Each year, Obliteriders commit to raising big dollars to help Fred Hutch cure cancer faster. In 2017, Obliteriders came together to raise over $2.8 million, our largest fundraising year yet. Every one of these Obliterider-raised dollars goes to funding research at the Hutch.
To learn how these funds are advancing the Hutch’s work, the Obliteride team is visiting recipients of the funds and learning about their research. Let’s meet Dr. Cecilia Moens, one of the 2017 Obliterider Powered Researchers. Moens and her laboratory team in the Hutch’s Basic Sciences Division study the zebrafish to better understand the human brain.
Tiny zebrafish and the human brain
When Dr. Cecilia Moens reflects on her decades of research uncovering the genes and proteins that craft and shape the brain, she likes to give credit where credit is due — to the tiny freshwater fish whose unique characteristics make her work possible.
Moens studies zebrafish embryos, which develop outside their mother and are nearly completely transparent, having evolved to hide from predators by looking as much like empty water as a defenseless baby fish can. For Moens that evolutionary adaptation comes with the added bonus that she can watch these junior fish form their brains in real time, peering through their see-through heads.
“I’m a very visual person, as lots of people are,” Moens said. “For me to be able to see the process that I’m interested in studying, looking down a microscope at a living embryo, that makes all the difference.”
Although Moens’ esteem for zebrafish is clear, she’s in it for what the creatures can tell us about our own brains. Many steps in the early stages of zebrafish brain development are, gene by gene, cell by cell, replicated in humans.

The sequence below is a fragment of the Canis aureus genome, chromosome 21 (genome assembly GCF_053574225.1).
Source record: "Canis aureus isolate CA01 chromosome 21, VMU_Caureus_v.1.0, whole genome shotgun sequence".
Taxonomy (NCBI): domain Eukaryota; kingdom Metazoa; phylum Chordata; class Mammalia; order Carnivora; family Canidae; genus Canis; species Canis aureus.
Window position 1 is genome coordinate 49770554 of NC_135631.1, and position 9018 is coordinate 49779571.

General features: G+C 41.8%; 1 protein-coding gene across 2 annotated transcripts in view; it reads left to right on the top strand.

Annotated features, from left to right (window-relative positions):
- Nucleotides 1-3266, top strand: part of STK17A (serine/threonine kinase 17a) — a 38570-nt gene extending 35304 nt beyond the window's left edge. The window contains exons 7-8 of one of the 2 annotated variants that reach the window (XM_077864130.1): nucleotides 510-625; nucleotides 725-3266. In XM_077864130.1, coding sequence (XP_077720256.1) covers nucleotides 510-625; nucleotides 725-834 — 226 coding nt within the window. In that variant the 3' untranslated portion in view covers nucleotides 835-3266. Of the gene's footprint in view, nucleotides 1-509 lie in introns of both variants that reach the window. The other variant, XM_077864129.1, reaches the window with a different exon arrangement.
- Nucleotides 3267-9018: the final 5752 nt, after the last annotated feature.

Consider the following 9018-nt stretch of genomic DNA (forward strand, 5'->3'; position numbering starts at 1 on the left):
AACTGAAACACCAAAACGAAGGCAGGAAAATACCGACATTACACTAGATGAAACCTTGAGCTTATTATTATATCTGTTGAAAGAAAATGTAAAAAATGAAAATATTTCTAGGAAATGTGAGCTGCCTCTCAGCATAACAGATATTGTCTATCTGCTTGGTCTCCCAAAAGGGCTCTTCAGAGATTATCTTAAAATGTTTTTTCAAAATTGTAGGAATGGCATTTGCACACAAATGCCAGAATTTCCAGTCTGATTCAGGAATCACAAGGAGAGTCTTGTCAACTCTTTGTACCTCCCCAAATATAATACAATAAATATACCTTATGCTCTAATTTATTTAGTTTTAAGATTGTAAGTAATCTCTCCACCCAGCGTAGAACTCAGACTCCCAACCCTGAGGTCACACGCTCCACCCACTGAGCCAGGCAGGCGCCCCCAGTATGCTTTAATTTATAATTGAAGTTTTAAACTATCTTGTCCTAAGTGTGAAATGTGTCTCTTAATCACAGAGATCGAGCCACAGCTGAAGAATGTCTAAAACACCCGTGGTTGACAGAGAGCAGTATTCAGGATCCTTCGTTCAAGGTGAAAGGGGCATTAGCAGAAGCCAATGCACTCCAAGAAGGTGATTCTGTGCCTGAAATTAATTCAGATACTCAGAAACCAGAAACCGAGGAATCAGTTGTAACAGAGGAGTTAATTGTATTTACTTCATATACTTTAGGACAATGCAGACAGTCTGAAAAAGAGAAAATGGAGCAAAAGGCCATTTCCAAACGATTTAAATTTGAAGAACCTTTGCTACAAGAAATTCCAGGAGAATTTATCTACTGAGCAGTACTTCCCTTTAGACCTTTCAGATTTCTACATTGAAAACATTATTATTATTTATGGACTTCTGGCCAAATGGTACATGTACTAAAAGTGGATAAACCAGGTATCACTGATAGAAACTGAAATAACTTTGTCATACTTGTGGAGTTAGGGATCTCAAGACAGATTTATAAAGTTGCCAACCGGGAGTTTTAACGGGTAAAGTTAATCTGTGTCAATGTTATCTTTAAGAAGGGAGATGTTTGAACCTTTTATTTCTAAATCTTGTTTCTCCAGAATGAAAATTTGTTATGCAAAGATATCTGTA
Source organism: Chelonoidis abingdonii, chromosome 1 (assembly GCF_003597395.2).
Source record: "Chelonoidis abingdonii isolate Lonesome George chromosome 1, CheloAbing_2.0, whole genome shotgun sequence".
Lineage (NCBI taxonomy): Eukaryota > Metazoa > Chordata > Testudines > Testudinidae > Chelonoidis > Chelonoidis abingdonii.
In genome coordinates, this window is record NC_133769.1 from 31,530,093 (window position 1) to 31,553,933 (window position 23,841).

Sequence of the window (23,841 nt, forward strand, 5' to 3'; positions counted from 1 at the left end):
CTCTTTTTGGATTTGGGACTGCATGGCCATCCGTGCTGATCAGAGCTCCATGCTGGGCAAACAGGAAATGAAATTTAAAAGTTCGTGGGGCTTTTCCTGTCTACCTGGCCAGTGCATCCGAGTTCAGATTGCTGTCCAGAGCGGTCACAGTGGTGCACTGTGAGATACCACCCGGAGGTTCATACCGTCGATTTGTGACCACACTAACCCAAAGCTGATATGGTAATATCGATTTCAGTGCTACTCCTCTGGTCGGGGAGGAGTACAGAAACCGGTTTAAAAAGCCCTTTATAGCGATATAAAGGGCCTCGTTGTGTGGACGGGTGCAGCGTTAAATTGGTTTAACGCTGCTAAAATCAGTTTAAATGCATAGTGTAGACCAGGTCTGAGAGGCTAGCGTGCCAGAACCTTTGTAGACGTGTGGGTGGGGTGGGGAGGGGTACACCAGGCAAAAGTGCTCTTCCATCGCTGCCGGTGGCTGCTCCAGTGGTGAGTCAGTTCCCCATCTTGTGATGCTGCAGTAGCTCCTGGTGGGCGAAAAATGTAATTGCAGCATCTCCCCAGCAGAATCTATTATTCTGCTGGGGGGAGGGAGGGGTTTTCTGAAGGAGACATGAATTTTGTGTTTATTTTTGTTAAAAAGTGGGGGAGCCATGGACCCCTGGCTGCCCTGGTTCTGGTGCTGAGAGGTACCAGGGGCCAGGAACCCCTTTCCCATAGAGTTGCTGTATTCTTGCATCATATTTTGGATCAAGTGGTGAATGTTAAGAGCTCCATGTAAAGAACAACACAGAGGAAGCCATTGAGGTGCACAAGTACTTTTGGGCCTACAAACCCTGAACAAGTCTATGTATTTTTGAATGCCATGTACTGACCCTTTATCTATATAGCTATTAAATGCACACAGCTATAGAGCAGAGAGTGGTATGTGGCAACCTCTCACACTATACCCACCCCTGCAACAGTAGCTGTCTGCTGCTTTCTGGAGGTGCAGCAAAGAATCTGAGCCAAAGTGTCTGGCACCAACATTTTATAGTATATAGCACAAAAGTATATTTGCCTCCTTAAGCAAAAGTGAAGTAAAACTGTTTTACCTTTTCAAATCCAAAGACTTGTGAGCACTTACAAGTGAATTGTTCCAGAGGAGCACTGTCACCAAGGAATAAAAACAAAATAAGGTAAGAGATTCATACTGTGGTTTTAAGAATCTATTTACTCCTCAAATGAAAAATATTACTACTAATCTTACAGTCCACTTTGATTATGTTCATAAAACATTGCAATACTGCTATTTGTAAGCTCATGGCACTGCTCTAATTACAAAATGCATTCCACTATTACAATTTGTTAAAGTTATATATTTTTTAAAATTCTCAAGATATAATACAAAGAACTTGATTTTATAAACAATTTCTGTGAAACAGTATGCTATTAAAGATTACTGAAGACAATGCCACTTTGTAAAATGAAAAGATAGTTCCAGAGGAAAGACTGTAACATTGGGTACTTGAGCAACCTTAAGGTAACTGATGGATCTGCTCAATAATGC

“They’re undergoing all those developmental steps that your brain or my brain underwent in the first few weeks of our development,” she said.
By unpicking those steps, Moens and her laboratory team in Fred Hutch’s Basic Sciences Division are discovering not only what makes a human brain tick, but what may go awry in developmental disorders that affect the brain — disorders like autism, spina bifida, or the rarer Joubert and Nance-Horan syndromes.
Although human geneticists identify the mutations that underlie these diseases, developmental research is essential to truly understand the genes, neurons and pathways of molecules that shape each part of the brain. So when biologists find a gene that plays a role in a human disease, there is already a wealth of knowledge about that gene generated by scientists like Moens.
“They’re never starting from ground zero anymore,” Moens said. “What we do as developmental biologists is highly relevant to human developmental disorders.”
What Moens and other developmental biologists study is also relevant to understanding how cancer works, one of the reasons Moens set up her laboratory at Fred Hutch. Many of the things cells do during development — divide rapidly, travel through the body, burrow into new tissue — are replicated when cancer forms, albeit in an incoherent, unorganized fashion.
“Cancer cells are running through a kind of Rolodex of what’s available to [them] for what [they] need to do,” Moens said. “And what cancer cells have available to them are developmental signaling pathways.”
So understanding those pathways means, ultimately, learning more about cancer.
Zebrafish and metastasis